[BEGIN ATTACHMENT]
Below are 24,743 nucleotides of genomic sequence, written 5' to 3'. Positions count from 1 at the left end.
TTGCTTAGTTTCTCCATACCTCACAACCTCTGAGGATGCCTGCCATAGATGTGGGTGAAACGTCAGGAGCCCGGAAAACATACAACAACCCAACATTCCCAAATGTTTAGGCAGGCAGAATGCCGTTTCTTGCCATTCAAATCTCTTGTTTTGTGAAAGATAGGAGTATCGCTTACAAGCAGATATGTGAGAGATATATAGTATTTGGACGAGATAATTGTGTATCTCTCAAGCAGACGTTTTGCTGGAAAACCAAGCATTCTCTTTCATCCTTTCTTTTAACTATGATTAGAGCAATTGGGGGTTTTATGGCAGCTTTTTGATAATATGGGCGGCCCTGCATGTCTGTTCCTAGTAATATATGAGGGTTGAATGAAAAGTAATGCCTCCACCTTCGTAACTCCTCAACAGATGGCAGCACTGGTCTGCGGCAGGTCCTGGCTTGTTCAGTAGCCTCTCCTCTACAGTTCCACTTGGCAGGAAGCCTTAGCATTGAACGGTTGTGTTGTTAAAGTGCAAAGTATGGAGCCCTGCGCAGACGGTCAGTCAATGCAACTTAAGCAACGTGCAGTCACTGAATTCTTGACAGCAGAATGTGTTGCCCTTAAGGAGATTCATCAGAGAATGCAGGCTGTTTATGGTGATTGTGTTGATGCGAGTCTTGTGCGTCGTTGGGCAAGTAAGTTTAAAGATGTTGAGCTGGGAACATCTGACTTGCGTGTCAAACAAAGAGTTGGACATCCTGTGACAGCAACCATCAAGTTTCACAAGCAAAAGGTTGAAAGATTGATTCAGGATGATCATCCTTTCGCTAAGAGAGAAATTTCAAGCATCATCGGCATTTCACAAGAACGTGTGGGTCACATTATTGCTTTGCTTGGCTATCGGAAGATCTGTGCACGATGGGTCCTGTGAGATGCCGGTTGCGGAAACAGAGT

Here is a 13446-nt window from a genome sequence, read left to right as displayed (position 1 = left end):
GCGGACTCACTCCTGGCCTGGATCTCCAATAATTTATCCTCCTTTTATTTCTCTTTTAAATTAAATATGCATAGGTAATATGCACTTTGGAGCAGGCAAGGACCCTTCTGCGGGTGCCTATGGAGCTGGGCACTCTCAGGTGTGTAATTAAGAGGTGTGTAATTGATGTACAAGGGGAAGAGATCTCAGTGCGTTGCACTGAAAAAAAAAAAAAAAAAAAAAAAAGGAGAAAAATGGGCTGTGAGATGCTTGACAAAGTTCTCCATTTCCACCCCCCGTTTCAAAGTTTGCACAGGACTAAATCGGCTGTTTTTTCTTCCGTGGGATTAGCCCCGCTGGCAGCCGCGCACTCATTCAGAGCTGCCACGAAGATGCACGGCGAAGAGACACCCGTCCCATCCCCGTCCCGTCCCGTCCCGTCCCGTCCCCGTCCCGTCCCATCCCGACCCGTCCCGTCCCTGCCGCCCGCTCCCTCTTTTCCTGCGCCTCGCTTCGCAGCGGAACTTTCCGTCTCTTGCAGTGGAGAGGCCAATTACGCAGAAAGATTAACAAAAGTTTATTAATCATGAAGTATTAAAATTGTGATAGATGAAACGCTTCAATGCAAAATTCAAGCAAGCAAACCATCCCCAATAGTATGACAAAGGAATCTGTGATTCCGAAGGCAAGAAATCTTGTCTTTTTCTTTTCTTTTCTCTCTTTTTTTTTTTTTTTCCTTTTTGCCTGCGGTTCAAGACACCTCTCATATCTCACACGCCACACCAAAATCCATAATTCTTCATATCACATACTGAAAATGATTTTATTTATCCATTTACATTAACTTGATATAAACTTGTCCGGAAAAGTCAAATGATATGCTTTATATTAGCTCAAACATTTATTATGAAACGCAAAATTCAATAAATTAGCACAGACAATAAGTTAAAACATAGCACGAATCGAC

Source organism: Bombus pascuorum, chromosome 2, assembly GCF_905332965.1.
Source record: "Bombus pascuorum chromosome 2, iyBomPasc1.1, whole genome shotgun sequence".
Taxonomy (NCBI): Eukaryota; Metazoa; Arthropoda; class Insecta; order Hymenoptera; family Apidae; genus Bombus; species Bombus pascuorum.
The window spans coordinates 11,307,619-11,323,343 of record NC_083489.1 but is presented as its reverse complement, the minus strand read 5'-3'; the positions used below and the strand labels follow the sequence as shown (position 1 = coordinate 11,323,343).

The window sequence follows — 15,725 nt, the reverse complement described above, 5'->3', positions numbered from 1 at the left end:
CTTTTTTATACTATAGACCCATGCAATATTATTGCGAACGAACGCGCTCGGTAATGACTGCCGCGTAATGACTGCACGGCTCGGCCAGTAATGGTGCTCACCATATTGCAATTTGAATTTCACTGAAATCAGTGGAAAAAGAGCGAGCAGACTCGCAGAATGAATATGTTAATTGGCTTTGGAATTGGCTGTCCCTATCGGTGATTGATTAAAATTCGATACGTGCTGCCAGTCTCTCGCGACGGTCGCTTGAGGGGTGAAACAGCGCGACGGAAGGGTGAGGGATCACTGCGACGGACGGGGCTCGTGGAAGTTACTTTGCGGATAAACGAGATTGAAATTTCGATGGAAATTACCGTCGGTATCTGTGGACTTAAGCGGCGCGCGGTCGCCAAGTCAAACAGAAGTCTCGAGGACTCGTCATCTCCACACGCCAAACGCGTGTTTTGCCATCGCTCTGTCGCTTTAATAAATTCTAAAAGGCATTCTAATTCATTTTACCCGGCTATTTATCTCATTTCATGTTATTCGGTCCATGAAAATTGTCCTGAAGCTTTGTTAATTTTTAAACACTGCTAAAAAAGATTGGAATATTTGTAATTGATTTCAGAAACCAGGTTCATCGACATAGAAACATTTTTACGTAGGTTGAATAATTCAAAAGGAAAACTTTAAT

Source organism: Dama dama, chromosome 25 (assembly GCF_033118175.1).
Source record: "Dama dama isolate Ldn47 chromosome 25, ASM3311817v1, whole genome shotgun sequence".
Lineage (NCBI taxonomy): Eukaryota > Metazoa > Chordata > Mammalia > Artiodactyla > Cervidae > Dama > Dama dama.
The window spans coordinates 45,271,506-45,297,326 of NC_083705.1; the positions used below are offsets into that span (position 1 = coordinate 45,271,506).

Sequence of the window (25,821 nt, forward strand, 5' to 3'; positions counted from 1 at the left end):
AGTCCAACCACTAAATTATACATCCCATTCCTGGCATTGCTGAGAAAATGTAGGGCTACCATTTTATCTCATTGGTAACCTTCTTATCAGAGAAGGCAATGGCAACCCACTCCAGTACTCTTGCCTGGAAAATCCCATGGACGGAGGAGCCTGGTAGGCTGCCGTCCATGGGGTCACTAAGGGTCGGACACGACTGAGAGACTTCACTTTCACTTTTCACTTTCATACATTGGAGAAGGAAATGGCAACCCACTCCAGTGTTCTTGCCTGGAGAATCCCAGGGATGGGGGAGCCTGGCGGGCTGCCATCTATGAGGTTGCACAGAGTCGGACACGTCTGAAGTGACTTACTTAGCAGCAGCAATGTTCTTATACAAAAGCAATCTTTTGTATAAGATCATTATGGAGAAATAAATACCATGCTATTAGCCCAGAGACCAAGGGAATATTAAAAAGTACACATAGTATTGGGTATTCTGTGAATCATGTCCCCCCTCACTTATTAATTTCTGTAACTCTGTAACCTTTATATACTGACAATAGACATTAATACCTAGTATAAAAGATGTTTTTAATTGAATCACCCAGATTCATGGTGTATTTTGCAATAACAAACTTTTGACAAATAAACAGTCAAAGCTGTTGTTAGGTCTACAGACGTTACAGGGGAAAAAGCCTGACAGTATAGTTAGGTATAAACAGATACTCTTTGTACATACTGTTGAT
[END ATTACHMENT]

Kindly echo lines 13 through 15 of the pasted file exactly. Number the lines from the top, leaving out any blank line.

Lineage (NCBI taxonomy): Eukaryota > Metazoa > Chordata > Mammalia > Artiodactyla > Cervidae > Dama > Dama dama.
The window spans coordinates 45,271,506-45,297,326 of NC_083705.1; the positions used below are offsets into that span (position 1 = coordinate 45,271,506).

Sequence of the window (25,821 nt, forward strand, 5' to 3'; positions counted from 1 at the left end):